Syrian capital sees heaviest fighting of uprising

Clashes appear to be an attempt by rebels to show they still pose a serious challenge; RPG fired at Syrian army general.

Syria bombed out car 370 (photo credit: REUTERS)
Syria bombed out car 370
(photo credit: REUTERS)
AMMAN - Rebels fought government forces in Damascus on Monday, in the most violent gun battles the Syrian capital has seen since the start of the year-long revolt against President Bashar Assad, opposition activists said.
The clashes near the center of Assad's power base appeared to be an attempt by rebels, who have been forced out of Homs and Idlib and came under attack in the eastern city of Deir al-Zor on Monday, to show they still pose a serious challenge.
Fighting erupted after midnight in the upmarket al-Mezze district when up to six rebels fired a rocket propelled grenade at the house of an army general, said Rami Abdulrahman, who runs the British-based Syrian Observatory for Human Rights (SOHR).
Quoting local residents, he said the gunmen then took refuge in a building where they battled soldiers, gunfire echoing throughout the neighborhood. Official Syrian news agency Sana said three rebels and one member of the security forces died.
The armed confrontation came just two days after a double car bombing killed at least 27 people in the heart of the city, in a sign that the capital might be slowly sinking into mayhem.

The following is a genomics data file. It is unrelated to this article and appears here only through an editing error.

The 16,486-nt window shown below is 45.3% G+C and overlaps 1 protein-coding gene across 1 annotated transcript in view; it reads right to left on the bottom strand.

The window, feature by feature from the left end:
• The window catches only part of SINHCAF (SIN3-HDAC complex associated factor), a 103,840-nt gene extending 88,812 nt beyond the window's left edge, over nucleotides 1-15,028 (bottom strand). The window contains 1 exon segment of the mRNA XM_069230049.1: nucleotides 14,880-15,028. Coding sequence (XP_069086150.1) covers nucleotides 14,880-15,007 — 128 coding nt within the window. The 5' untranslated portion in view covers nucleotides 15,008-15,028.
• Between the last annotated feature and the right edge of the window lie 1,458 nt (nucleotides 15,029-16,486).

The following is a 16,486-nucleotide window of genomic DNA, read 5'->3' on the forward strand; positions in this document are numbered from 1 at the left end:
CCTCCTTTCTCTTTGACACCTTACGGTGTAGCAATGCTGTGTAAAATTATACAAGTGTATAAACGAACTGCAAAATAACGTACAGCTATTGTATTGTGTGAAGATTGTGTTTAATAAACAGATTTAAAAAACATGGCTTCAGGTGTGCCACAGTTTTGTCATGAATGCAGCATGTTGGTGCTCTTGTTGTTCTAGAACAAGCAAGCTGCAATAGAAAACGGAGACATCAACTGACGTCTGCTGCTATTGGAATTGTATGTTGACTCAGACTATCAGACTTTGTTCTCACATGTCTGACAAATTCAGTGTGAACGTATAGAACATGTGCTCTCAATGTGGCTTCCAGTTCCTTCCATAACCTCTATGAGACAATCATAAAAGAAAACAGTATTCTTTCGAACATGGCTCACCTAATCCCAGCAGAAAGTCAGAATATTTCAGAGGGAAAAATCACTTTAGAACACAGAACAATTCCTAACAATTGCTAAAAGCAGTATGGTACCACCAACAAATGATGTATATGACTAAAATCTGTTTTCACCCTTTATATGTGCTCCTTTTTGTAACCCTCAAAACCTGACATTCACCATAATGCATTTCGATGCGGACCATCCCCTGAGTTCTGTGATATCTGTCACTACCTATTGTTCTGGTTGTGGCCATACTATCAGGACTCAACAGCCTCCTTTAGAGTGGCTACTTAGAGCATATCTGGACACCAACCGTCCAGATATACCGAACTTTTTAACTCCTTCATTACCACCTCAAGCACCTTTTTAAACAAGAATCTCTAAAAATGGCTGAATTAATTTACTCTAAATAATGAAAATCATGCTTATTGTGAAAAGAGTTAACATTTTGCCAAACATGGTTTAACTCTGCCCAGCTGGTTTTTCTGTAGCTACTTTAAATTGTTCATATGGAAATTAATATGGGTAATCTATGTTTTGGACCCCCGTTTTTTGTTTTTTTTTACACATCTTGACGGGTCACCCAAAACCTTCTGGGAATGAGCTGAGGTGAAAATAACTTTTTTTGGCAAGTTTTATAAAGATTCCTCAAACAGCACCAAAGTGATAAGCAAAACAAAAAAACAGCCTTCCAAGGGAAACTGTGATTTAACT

"These clashes were the most violent and the closest to the security force headquarters in Damascus since the outbreak of the Syrian revolution," said SOHR's Rami Abdulrahman.
Video footage showed the top two floors of an unidentified apartment bloc scorched by fire, its walls and stairway pitted with bullet holes and shrapnel.
Reports from Syria cannot be independently verified because the authorities have barred access to rights groups and journalists.
The latest violence coincided with the arrival in Damascus of a team of five experts, sent by the UN-Arab League envoy for Syria, Kofi Annan, to discuss proposals to deploy international monitors in Syria.
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A separate team of experts from the United Nations and the Organization for Islamic Cooperation, led by the Syrian government, also started a mission to assess humanitarian needs, a source close to the mission said on Monday.
The group is due to visit areas hit by the uprising including the central city of Homs, scene of a month-long siege and military bombardment in February, and Deraa, where the revolt against Assad erupted a year ago.
The United Nations says more than 8,000 people have been killed and some 230,000 forced to flee their homes, including at least 30,000 who have escaped abroad. The government says about 2,000 members of the security forces have been killed.